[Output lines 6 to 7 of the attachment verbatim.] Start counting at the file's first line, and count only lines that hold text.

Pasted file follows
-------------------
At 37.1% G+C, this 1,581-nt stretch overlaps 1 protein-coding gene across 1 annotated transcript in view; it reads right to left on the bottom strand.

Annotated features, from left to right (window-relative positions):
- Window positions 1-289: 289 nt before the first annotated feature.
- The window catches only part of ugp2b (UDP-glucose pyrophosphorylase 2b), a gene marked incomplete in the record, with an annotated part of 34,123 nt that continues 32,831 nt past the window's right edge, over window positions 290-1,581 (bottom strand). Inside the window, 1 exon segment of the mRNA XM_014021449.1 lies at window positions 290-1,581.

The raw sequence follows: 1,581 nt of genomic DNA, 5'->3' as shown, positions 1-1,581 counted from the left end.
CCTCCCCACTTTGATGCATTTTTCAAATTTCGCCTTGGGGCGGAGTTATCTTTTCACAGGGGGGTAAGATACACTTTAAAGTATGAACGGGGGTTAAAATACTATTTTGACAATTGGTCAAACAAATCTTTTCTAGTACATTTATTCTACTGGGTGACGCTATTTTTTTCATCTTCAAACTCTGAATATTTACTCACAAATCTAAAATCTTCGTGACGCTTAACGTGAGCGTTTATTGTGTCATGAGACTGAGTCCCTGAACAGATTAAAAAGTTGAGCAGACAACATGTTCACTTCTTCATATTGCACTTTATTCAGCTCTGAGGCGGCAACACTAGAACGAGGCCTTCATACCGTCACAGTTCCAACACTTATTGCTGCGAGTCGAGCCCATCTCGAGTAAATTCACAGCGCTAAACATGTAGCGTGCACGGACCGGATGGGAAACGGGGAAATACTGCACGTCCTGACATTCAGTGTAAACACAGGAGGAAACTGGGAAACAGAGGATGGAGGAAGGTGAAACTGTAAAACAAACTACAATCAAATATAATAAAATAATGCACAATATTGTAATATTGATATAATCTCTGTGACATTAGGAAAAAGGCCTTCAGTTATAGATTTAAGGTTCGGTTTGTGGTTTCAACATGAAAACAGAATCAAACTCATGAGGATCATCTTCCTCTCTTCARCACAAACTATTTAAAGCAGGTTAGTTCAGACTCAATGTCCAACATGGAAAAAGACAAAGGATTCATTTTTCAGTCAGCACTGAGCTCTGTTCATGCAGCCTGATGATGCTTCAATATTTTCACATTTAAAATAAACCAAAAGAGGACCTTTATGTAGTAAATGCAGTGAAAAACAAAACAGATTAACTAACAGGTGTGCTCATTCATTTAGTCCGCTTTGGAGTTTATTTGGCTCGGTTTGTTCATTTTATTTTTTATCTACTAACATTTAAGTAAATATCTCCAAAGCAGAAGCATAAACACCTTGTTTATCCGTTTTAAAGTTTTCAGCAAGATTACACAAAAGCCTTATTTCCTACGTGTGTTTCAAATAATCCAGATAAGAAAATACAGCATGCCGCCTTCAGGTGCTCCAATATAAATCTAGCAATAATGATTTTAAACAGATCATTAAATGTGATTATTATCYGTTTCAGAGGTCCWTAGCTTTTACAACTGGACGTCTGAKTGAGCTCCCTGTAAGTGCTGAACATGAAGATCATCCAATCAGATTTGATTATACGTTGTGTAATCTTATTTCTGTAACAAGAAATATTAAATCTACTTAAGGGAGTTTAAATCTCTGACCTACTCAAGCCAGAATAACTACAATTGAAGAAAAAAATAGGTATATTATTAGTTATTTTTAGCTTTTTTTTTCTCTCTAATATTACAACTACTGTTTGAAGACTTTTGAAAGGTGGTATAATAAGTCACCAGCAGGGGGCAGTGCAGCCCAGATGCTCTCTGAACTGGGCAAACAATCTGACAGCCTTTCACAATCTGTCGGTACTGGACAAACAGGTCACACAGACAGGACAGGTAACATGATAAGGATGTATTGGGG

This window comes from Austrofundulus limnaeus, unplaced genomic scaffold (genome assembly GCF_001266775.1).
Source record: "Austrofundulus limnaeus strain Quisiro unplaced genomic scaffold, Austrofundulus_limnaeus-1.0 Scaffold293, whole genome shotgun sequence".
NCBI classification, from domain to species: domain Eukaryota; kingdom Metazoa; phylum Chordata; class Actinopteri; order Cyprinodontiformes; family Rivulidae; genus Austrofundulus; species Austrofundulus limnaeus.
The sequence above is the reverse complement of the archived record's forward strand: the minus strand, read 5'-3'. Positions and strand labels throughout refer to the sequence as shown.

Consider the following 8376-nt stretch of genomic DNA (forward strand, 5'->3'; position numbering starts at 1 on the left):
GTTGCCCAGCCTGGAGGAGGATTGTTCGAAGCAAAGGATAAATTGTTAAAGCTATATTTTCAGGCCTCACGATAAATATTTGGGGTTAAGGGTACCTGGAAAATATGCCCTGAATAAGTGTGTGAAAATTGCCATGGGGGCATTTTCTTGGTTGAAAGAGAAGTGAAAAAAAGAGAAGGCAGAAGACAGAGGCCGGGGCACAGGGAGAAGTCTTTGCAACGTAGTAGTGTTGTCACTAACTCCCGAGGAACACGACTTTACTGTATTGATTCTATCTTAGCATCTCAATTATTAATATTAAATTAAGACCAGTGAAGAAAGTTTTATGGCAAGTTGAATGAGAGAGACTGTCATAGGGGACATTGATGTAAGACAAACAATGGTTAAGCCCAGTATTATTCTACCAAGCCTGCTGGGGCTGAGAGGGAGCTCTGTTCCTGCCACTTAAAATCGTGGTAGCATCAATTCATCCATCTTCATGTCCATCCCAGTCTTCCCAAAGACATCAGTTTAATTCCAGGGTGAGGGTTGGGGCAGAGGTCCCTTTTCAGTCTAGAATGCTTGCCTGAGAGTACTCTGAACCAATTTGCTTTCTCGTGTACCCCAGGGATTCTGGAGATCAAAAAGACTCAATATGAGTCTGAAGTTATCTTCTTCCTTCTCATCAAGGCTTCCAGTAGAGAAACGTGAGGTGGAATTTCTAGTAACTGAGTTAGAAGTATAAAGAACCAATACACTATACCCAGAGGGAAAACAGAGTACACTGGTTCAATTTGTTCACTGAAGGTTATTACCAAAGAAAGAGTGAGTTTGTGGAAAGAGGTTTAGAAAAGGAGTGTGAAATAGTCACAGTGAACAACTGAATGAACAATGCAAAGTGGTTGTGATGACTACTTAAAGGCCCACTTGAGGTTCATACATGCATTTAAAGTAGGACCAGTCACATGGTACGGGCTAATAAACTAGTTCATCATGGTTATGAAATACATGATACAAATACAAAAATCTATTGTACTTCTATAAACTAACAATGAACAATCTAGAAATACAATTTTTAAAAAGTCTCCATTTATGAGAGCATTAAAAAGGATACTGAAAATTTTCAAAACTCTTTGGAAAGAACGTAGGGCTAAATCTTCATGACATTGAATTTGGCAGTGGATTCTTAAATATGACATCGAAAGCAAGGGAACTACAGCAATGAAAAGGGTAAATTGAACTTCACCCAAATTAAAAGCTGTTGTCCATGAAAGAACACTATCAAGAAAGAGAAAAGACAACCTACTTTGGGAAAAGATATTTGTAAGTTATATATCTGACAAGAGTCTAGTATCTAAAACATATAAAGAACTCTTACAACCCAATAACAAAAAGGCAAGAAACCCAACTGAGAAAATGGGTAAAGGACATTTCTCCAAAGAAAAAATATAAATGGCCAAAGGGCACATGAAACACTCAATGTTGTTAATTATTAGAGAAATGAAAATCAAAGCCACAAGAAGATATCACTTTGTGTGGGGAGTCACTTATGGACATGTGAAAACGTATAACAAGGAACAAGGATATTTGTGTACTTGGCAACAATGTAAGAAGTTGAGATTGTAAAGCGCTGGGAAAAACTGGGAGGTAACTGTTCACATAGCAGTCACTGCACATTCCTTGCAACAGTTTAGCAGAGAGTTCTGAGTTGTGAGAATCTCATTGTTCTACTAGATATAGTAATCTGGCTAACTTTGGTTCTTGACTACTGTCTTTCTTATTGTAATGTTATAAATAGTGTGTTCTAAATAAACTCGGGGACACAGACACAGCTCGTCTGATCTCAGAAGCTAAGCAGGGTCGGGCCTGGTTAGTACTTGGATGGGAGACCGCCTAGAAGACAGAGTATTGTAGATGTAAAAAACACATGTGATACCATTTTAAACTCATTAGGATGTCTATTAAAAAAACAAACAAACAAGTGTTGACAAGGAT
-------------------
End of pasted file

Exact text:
CCTCCCCACTTTGATGCATTTTTCAAATTTCGCCTTGGGGCGGAGTTATCTTTTCACAGGGGGGTAAGATACACTTTAAAGTATGAACGGGGGTTAAAATACTATTTTGACAATTGGTCAAACAAATCTTTTCTAGTACATTTATTCTACTGGGTGACGCTATTTTTTTCATCTTCAAACTCTGAATATTTACTCACAAATCTAAAATCTTCGTGACGCTTAACGTGAGCGTTTATTGTGTCATGAGACTGAGTCCCTGAACAGATTAAAAAGTTGAGCAGACAACATGTTCACTTCTTCATATTGCACTTTATTCAGCTCTGAGGCGGCAACACTAGAACGAGGCCTTCATACCGTCACAGTTCCAACACTTATTGCTGCGAGTCGAGCCCATCTCGAGTAAATTCACAGCGCTAAACATGTAGCGTGCACGGACCGGATGGGAAACGGGGAAATACTGCACGTCCTGACATTCAGTGTAAACACAGGAGGAAACTGGGAAACAGAGGATGGAGGAAGGTGAAACTGTAAAACAAACTACAATCAAATATAATAAAATAATGCACAATATTGTAATATTGATATAATCTCTGTGACATTAGGAAAAAGGCCTTCAGTTATAGATTTAAGGTTCGGTTTGTGGTTTCAACATGAAAACAGAATCAAACTCATGAGGATCATCTTCCTCTCTTCARCACAAACTATTTAAAGCAGGTTAGTTCAGACTCAATGTCCAACATGGAAAAAGACAAAGGATTCATTTTTCAGTCAGCACTGAGCTCTGTTCATGCAGCCTGATGATGCTTCAATATTTTCACATTTAAAATAAACCAAAAGAGGACCTTTATGTAGTAAATGCAGTGAAAAACAAAACAGATTAACTAACAGGTGTGCTCATTCATTTAGTCCGCTTTGGAGTTTATTTGGCTCGGTTTGTTCATTTTATTTTTTATCTACTAACATTTAAGTAAATATCTCCAAAGCAGAAGCATAAACACCTTGTTTATCCGTTTTAAAGTTTTCAGCAAGATTACACAAAAGCCTTATTTCCTACGTGTGTTTCAAATAATCCAGATAAGAAAATACAGCATGCCGCCTTCAGGTGCTCCAATATAAATCTAGCAATAATGATTTTAAACAGATCATTAAATGTGATTATTATCYGTTTCAGAGGTCCWTAGCTTTTACAACTGGACGTCTGAKTGAGCTCCCTGTAAGTGCTGAACATGAAGATCATCCAATCAGATTTGATTATACGTTGTGTAATCTTATTTCTGTAACAAGAAATATTAAATCTACTTAAGGGAGTTTAAATCTCTGACCTACTCAAGCCAGAATAACTACAATTGAAGAAAAAAATAGGTATATTATTAGTTATTTTTAGCTTTTTTTTTCTCTCTAATATTACAACTACTGTTTGAAGACTTTTGAAAGGTGGTATAATAAGTCACCAGCAGGGGGCAGTGCAGCCCAGATGCTCTCTGAACTGGGCAAACAATCTGACAGCCTTTCACAATCTGTCGGTACTGGACAAACAGGTCACACAGACAGGACAGGTAACATGATAAGGATGTATTGGGG

This window comes from Austrofundulus limnaeus, unplaced genomic scaffold (genome assembly GCF_001266775.1).